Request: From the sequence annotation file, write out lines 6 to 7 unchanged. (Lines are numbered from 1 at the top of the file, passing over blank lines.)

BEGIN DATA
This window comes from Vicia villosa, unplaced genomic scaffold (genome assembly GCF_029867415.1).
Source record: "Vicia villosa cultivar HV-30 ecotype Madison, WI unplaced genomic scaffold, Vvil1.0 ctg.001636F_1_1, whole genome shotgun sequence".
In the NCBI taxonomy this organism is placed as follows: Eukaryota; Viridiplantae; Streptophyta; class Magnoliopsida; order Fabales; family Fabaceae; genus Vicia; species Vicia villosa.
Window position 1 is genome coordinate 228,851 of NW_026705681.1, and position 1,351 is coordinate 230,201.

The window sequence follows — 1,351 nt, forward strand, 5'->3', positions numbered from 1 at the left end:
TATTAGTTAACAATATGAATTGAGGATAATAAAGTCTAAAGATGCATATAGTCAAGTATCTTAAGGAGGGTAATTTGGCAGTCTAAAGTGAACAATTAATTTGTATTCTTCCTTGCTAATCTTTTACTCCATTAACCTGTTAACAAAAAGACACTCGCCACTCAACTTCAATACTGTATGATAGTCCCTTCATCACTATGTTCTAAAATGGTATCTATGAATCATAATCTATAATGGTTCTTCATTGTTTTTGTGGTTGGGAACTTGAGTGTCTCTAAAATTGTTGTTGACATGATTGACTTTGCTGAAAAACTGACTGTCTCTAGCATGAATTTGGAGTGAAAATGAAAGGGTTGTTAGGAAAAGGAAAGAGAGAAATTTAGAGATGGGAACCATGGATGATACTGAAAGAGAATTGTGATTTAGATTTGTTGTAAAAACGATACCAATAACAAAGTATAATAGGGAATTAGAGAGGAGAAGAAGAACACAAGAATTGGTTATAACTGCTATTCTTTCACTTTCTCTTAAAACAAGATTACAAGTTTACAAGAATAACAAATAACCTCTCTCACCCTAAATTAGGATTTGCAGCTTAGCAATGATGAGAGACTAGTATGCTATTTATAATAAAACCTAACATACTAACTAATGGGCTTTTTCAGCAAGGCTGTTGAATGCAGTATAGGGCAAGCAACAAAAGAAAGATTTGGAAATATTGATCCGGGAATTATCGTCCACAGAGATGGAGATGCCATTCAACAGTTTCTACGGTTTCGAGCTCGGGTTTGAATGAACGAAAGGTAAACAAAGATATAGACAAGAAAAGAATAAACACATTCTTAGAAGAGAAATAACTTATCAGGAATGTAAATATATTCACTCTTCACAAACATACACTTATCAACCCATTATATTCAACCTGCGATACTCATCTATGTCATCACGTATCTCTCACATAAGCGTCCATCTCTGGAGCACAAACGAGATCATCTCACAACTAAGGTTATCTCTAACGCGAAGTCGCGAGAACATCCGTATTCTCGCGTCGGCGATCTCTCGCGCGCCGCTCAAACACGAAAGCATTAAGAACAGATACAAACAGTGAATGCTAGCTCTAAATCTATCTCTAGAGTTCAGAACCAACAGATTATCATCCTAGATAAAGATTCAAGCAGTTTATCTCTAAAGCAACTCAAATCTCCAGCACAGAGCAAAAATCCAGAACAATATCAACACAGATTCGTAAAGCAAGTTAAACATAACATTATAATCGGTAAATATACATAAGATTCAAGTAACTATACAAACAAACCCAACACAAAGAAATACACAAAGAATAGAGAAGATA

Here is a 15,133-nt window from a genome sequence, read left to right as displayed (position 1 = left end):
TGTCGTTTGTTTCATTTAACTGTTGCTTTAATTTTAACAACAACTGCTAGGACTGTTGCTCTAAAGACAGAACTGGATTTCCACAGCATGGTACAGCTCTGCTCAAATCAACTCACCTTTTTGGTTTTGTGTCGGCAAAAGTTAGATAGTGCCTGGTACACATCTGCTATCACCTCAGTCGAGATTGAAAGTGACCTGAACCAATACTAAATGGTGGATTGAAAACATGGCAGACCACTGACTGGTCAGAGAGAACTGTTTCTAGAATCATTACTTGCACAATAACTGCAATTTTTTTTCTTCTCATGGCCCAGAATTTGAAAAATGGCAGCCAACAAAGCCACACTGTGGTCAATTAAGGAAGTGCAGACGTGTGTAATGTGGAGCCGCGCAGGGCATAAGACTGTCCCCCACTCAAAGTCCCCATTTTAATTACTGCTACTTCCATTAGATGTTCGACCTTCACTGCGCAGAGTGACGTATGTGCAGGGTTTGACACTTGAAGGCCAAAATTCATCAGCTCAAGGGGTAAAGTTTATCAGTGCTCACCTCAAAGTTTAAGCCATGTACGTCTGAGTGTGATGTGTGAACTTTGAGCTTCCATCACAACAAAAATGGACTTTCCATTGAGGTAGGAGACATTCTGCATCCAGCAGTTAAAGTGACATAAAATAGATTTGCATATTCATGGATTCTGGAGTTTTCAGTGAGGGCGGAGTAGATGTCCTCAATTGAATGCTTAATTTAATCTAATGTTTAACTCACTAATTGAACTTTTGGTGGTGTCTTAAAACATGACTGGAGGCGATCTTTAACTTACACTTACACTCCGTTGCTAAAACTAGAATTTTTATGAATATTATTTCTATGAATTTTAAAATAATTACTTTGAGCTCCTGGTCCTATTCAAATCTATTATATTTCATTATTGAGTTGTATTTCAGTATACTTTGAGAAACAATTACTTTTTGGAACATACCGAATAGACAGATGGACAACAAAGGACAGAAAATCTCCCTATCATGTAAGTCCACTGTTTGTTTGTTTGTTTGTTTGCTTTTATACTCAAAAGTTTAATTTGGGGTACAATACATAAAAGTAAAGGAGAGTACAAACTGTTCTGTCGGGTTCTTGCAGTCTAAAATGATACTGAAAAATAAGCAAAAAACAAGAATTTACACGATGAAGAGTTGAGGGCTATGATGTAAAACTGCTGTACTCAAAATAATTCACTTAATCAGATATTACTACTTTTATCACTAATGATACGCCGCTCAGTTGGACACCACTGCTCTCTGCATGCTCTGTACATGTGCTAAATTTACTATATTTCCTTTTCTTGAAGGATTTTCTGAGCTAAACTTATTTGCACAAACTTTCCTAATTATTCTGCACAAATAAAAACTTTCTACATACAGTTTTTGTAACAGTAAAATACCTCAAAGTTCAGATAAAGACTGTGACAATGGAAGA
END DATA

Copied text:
TATTAGTTAACAATATGAATTGAGGATAATAAAGTCTAAAGATGCATATAGTCAAGTATCTTAAGGAGGGTAATTTGGCAGTCTAAAGTGAACAATTAATTTGTATTCTTCCTTGCTAATCTTTTACTCCATTAACCTGTTAACAAAAAGACACTCGCCACTCAACTTCAATACTGTATGATAGTCCCTTCATCACTATGTTCTAAAATGGTATCTATGAATCATAATCTATAATGGTTCTTCATTGTTTTTGTGGTTGGGAACTTGAGTGTCTCTAAAATTGTTGTTGACATGATTGACTTTGCTGAAAAACTGACTGTCTCTAGCATGAATTTGGAGTGAAAATGAAAGGGTTGTTAGGAAAAGGAAAGAGAGAAATTTAGAGATGGGAACCATGGATGATACTGAAAGAGAATTGTGATTTAGATTTGTTGTAAAAACGATACCAATAACAAAGTATAATAGGGAATTAGAGAGGAGAAGAAGAACACAAGAATTGGTTATAACTGCTATTCTTTCACTTTCTCTTAAAACAAGATTACAAGTTTACAAGAATAACAAATAACCTCTCTCACCCTAAATTAGGATTTGCAGCTTAGCAATGATGAGAGACTAGTATGCTATTTATAATAAAACCTAACATACTAACTAATGGGCTTTTTCAGCAAGGCTGTTGAATGCAGTATAGGGCAAGCAACAAAAGAAAGATTTGGAAATATTGATCCGGGAATTATCGTCCACAGAGATGGAGATGCCATTCAACAGTTTCTACGGTTTCGAGCTCGGGTTTGAATGAACGAAAGGTAAACAAAGATATAGACAAGAAAAGAATAAACACATTCTTAGAAGAGAAATAACTTATCAGGAATGTAAATATATTCACTCTTCACAAACATACACTTATCAACCCATTATATTCAACCTGCGATACTCATCTATGTCATCACGTATCTCTCACATAAGCGTCCATCTCTGGAGCACAAACGAGATCATCTCACAACTAAGGTTATCTCTAACGCGAAGTCGCGAGAACATCCGTATTCTCGCGTCGGCGATCTCTCGCGCGCCGCTCAAACACGAAAGCATTAAGAACAGATACAAACAGTGAATGCTAGCTCTAAATCTATCTCTAGAGTTCAGAACCAACAGATTATCATCCTAGATAAAGATTCAAGCAGTTTATCTCTAAAGCAACTCAAATCTCCAGCACAGAGCAAAAATCCAGAACAATATCAACACAGATTCGTAAAGCAAGTTAAACATAACATTATAATCGGTAAATATACATAAGATTCAAGTAACTATACAAACAAACCCAACACAAAGAAATACACAAAGAATAGAGAAGATA

Here is a 15,133-nt window from a genome sequence, read left to right as displayed (position 1 = left end):